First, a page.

But this is quite wrong. The resolution of a conflict of rights is not a search for the better, more progressive, or most popular cause. The courts are an arbiter neither of moral certainty nor social progress.

The first question has to be which position each party occupies. As a general rule, the service user can pick and choose their service provider, but the service provider must not discriminate against service users. There is nothing to stop a gay couple opting to shop at the greengrocers owned by another gay couple in preference to that owned by a heterosexual: this is not unlawful discrimination. However, a greengrocers must not refuse to sell vegetables to a gay couple because they are gay.

When it comes to a greengrocers, we are on fairly safe ground. It is extremely difficult to think of a scenario in which a greengrocers might withhold a bag of apples from a customer on the basis of a protected characteristic.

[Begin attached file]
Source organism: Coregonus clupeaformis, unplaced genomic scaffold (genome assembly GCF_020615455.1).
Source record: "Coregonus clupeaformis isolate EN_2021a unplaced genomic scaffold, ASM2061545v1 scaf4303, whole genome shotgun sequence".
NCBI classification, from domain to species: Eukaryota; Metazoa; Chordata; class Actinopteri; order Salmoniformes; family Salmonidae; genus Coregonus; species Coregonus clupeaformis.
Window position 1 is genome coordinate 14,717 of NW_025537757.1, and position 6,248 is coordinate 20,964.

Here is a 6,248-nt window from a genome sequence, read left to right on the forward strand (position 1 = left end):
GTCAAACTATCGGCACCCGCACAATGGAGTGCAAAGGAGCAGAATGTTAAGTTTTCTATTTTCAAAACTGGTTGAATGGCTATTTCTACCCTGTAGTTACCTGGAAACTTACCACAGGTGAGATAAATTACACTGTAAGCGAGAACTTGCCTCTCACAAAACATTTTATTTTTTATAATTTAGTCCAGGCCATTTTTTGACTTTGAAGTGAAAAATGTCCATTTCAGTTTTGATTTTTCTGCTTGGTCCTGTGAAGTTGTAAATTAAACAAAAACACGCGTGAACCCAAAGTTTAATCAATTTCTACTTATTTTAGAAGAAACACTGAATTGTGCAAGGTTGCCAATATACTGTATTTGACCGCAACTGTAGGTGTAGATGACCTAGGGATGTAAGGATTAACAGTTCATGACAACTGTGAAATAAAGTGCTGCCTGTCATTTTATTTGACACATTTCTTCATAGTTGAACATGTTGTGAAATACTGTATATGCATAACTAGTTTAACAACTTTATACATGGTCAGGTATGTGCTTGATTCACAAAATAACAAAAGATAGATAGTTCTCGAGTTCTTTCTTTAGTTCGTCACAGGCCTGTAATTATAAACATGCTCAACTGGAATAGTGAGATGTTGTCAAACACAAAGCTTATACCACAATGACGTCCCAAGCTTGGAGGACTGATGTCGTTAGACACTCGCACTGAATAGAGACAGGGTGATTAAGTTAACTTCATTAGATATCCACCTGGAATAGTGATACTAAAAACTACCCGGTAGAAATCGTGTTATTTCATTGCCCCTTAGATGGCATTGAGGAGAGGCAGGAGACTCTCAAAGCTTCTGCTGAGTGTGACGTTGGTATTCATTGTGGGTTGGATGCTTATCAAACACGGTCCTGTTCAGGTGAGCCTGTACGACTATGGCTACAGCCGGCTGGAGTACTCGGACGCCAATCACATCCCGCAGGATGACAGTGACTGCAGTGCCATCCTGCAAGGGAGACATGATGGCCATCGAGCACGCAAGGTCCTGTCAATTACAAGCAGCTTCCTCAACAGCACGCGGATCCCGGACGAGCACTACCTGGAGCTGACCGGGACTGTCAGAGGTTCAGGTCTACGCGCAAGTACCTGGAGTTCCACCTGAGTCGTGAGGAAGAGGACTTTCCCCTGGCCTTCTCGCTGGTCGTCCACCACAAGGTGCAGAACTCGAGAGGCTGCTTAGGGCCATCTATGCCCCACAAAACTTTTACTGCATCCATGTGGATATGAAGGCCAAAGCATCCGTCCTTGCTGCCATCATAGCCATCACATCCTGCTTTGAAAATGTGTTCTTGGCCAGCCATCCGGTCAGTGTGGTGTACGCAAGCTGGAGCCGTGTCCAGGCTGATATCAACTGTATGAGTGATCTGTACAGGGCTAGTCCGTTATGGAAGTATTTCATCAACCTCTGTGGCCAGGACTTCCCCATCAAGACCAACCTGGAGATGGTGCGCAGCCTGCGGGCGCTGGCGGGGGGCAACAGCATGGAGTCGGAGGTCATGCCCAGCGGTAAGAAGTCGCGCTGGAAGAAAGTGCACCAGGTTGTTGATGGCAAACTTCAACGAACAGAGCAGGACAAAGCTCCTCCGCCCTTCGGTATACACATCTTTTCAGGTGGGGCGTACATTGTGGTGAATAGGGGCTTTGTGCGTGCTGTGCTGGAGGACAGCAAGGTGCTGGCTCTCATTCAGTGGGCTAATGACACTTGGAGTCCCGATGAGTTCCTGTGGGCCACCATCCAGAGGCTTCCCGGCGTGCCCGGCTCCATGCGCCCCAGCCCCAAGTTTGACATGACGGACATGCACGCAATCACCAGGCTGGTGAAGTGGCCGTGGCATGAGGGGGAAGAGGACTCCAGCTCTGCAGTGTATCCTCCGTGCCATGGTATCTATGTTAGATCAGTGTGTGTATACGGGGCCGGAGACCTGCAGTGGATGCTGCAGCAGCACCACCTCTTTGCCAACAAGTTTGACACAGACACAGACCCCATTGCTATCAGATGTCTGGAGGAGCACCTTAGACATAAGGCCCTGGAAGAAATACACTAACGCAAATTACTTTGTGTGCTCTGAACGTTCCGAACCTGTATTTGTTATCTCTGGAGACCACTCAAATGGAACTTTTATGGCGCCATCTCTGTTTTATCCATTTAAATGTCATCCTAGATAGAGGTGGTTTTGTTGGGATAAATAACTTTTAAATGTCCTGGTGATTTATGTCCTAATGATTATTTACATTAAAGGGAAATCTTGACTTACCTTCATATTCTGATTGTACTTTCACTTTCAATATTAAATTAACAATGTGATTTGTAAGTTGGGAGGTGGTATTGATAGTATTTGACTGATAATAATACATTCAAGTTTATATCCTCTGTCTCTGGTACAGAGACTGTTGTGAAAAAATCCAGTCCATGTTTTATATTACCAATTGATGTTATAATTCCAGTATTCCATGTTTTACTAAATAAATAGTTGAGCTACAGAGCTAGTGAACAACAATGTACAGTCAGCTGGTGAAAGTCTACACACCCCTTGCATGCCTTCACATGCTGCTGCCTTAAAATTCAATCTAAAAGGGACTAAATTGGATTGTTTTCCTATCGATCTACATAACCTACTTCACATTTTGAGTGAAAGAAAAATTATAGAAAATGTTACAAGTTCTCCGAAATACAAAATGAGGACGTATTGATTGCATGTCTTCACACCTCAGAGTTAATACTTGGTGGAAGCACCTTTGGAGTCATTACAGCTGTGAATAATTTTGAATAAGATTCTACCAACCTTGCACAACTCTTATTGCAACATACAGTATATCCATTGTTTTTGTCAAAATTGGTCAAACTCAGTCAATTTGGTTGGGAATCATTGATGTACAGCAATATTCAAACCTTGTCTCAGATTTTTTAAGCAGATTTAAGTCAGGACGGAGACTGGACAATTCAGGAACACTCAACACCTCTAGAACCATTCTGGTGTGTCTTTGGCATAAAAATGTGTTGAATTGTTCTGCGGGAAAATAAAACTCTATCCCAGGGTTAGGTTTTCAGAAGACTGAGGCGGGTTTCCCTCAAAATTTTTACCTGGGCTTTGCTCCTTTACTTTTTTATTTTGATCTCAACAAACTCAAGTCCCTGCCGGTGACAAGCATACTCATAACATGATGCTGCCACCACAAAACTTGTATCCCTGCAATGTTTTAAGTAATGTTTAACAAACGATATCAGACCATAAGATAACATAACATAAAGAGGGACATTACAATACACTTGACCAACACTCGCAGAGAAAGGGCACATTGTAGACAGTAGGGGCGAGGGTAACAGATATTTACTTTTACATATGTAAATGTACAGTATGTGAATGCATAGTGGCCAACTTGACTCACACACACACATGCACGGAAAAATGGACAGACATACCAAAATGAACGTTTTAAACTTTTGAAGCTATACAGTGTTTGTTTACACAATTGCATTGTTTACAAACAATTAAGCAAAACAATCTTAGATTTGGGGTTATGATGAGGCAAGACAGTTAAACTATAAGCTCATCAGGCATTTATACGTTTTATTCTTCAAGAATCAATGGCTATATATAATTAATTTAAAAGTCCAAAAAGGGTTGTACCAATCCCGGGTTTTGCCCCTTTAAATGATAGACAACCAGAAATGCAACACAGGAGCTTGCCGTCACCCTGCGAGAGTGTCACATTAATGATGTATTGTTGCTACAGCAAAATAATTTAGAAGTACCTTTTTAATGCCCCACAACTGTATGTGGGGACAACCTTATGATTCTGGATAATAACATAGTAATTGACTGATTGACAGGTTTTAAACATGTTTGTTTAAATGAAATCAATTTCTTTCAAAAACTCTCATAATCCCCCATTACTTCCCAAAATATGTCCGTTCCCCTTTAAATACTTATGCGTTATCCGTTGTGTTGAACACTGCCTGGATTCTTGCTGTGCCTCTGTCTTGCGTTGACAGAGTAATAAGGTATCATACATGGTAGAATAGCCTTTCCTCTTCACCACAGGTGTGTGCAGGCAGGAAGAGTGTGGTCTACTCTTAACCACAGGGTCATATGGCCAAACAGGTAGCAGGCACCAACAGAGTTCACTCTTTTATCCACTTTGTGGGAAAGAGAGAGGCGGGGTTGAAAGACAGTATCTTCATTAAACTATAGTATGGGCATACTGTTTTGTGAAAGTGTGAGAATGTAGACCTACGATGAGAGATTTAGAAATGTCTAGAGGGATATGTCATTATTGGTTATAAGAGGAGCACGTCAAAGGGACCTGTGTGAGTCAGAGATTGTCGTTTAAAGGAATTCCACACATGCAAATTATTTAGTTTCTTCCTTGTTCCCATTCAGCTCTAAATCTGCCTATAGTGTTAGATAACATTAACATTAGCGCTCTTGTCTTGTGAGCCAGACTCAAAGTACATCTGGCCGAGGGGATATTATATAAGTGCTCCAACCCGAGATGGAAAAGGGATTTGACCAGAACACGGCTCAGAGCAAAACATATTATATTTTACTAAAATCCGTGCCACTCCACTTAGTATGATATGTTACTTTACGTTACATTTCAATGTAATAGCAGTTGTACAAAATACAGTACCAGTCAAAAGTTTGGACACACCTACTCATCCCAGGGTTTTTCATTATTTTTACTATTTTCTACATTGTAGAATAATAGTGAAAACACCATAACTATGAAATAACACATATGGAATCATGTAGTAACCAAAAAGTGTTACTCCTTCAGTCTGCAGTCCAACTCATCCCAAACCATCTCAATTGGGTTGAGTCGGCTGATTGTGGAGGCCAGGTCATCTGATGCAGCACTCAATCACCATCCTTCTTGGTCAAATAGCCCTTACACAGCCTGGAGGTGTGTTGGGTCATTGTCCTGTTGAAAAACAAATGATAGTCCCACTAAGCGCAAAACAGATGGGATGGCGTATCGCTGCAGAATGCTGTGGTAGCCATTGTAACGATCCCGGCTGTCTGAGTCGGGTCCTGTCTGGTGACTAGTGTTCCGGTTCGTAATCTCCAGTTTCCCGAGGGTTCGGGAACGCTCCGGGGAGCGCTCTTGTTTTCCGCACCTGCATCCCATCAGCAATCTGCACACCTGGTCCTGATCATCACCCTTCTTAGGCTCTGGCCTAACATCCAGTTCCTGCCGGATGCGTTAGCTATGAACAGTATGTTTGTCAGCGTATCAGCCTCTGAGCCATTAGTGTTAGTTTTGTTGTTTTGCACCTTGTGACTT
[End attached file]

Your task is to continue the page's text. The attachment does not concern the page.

It becomes more complicated when it is the service itself which is in question. This was the subject of the Supreme Court’s decision in the Ashers cake case where Christian owners of a bakery had refused to ice the message “Support Gay Marriage” onto a cake. The Court held that the service was not refused to the claimant because he was gay, but because the bakery would have refused to ice that particular message onto a cake for anybody, regardless of their sexual orientation. The owners also had the right not to be compelled to express a political view with which they disagreed.